Harvard has acquired Norman Mailer’s mistress’s papers, including two unpublished manuscripts with scenes describing their intimate encounters. I kid you not. Read a tasteful overview here.
Archives for April 2008
My husband, Mark Trainer, has a story in the WaPo today. It’s called “Odd Man Out: A Stay-at-Home Dad Wonders What Comes Next,” and you should read it. UPDATE, 4/23: Mark’s story generated a lot of letters and emails, mostly very thoughtful. The Post ran some this week.
That’s the headline that the Washington Post gave my review of Dee Dee Myers’s new book, Why Women Should Rule the World. Myers, as you may recall, was Bill Clinton’s first press secretary, and the first woman in the job. I’m not sure where the wisdom lies–I found very little in the book–but there surely… Continue reading »
In the N.B. column of its April 4 issue, the Times Literary Supplement discusses my recent article about a dustup among Coleridge scholars. (The controversy turns on claims that Coleridge anonymously translated Goethe’s Faust; Oxford University Press recently published the text in question as Faustus, From the German of Goethe, translated by Samuel Taylor Coleridge,… Continue reading »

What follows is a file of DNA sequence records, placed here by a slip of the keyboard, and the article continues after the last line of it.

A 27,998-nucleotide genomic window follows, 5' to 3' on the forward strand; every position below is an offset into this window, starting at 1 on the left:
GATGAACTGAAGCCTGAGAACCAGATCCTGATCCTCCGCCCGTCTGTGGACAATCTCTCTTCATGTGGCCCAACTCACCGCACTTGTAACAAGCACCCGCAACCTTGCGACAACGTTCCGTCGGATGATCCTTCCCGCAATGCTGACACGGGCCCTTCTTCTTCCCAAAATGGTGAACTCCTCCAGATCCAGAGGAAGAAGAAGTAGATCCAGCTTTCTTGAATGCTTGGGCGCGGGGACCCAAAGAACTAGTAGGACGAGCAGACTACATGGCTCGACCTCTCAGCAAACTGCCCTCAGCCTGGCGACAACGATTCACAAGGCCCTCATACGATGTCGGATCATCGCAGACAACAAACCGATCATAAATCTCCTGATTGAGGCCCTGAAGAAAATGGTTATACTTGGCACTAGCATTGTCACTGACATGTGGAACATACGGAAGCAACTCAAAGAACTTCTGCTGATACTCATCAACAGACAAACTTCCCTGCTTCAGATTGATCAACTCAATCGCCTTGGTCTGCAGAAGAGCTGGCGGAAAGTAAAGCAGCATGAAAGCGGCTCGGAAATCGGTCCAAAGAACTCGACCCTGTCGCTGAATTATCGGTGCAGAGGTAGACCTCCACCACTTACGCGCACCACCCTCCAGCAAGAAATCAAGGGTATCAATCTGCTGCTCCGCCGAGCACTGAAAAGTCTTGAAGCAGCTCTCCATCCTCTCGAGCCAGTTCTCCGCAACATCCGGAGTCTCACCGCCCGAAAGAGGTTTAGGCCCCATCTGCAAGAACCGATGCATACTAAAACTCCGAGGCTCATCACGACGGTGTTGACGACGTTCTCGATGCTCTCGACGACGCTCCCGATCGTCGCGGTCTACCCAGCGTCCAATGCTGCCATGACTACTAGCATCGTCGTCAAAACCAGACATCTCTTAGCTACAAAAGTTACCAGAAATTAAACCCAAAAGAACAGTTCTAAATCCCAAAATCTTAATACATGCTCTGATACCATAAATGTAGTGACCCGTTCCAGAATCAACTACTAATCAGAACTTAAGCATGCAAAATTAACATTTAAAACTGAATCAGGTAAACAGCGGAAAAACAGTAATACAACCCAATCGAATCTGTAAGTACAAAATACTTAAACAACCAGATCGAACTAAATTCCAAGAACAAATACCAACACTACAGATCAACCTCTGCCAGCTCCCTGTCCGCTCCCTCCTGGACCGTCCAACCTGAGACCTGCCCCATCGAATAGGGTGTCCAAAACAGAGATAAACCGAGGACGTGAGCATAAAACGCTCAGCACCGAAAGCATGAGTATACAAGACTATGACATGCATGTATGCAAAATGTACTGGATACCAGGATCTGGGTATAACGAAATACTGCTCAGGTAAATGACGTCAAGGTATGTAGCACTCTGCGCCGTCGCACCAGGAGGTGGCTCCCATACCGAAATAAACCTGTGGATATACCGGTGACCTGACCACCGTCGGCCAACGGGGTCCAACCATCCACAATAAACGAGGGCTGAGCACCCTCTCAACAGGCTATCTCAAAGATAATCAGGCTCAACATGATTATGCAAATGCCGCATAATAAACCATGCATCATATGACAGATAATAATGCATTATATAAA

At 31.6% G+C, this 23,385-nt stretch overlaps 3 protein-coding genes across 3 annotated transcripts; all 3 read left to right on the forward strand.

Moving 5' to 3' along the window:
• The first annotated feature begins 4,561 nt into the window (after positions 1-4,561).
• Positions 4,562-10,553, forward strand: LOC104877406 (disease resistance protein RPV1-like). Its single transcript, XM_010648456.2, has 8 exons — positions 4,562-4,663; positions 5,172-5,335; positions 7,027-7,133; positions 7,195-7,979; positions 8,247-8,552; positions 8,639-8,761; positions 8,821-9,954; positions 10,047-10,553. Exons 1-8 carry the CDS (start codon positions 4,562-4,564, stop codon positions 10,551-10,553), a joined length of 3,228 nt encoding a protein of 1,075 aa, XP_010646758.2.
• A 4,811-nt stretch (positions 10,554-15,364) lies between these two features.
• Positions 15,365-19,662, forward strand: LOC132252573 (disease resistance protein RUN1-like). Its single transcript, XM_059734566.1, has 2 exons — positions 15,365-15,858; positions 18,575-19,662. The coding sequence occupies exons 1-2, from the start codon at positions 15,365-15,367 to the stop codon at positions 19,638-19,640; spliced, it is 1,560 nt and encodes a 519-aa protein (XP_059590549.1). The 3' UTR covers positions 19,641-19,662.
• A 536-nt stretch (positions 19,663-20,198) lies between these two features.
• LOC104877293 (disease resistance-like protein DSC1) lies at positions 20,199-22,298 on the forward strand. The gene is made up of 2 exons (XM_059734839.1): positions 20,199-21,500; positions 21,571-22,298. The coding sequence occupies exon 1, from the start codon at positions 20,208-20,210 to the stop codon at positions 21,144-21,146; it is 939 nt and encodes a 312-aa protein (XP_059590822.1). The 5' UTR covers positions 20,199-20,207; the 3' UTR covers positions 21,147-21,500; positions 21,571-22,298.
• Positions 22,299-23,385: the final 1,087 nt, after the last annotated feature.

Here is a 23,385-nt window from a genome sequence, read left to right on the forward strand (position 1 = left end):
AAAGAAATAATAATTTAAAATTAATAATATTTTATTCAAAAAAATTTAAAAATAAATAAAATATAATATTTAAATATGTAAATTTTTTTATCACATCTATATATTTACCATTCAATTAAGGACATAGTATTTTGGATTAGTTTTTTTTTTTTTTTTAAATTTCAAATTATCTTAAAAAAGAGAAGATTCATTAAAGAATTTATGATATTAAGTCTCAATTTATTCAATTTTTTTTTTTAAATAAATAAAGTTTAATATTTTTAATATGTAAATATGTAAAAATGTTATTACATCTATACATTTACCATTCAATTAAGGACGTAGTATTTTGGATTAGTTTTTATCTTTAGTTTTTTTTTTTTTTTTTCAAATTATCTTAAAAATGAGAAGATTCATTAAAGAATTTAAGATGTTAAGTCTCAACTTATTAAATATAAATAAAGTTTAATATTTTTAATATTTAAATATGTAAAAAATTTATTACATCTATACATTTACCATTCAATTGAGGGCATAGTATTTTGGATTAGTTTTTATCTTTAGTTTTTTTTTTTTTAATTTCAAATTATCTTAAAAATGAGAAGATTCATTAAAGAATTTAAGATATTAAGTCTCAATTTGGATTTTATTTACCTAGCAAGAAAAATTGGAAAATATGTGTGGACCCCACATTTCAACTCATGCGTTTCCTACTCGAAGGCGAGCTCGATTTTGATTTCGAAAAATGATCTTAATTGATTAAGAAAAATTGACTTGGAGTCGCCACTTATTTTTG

Some other people did too. My former employer, The Washington Post, really cleaned up this time around. I remember a speech that Len Downie made to the newsroom a few years back–one of the years when the paper nabbed no Pulitzers–in which he said, “We are not defined by the prizes we win.” Or don’t… Continue reading »
The Library of Congress defends its commitment to scholarship and research in a statement posted today on its website. This comes after scholars protested the Library’s decision to boot the European Reading Room out of its current space to make room for an Abraham Lincoln exhibition. Read the Chronicle’s news-blog coverage here.
Heck, yes! This one’s a bit different, though; it’s hands-on and home-grown. While the Ithaka group was preparing its big-picture look at “University Publishing in a Digital Age,” the University of California system undertook a survey of publishing activities (or scholarly communication, as we must call it now) on its 10 campuses. As the report’s… Continue reading »